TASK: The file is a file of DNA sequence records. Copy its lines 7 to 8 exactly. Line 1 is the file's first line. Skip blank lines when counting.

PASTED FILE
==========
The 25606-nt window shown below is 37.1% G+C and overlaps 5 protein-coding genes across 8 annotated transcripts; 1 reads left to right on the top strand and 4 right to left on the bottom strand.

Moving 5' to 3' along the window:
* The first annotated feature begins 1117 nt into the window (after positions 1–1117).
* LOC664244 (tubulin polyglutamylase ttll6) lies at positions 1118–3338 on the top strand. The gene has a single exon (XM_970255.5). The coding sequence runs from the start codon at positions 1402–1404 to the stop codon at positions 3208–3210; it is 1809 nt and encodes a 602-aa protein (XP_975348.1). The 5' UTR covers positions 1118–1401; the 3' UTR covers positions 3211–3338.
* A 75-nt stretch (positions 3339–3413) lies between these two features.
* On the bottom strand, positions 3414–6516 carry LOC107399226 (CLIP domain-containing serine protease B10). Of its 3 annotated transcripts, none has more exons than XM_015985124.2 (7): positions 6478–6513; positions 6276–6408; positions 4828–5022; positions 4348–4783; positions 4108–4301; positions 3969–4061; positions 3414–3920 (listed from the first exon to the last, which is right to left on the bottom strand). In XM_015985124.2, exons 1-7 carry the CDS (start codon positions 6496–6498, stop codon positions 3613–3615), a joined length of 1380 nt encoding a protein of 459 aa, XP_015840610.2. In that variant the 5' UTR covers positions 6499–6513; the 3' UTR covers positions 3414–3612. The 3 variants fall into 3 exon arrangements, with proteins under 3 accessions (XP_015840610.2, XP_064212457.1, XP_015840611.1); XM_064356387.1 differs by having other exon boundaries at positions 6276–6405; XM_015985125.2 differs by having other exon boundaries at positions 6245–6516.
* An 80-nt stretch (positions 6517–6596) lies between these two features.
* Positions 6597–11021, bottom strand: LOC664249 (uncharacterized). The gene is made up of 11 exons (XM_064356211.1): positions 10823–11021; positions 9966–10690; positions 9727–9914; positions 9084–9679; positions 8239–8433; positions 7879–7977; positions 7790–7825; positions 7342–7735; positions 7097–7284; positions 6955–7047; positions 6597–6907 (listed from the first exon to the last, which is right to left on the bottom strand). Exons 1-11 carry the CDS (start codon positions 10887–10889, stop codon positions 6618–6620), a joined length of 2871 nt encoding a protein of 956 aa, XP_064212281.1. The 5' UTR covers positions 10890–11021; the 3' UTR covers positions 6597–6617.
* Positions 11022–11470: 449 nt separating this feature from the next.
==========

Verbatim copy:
* An 80-nt stretch (positions 6517–6596) lies between these two features.
* Positions 6597–11021, bottom strand: LOC664249 (uncharacterized). The gene is made up of 11 exons (XM_064356211.1): positions 10823–11021; positions 9966–10690; positions 9727–9914; positions 9084–9679; positions 8239–8433; positions 7879–7977; positions 7790–7825; positions 7342–7735; positions 7097–7284; positions 6955–7047; positions 6597–6907 (listed from the first exon to the last, which is right to left on the bottom strand). Exons 1-11 carry the CDS (start codon positions 10887–10889, stop codon positions 6618–6620), a joined length of 2871 nt encoding a protein of 956 aa, XP_064212281.1. The 5' UTR covers positions 10890–11021; the 3' UTR covers positions 6597–6617.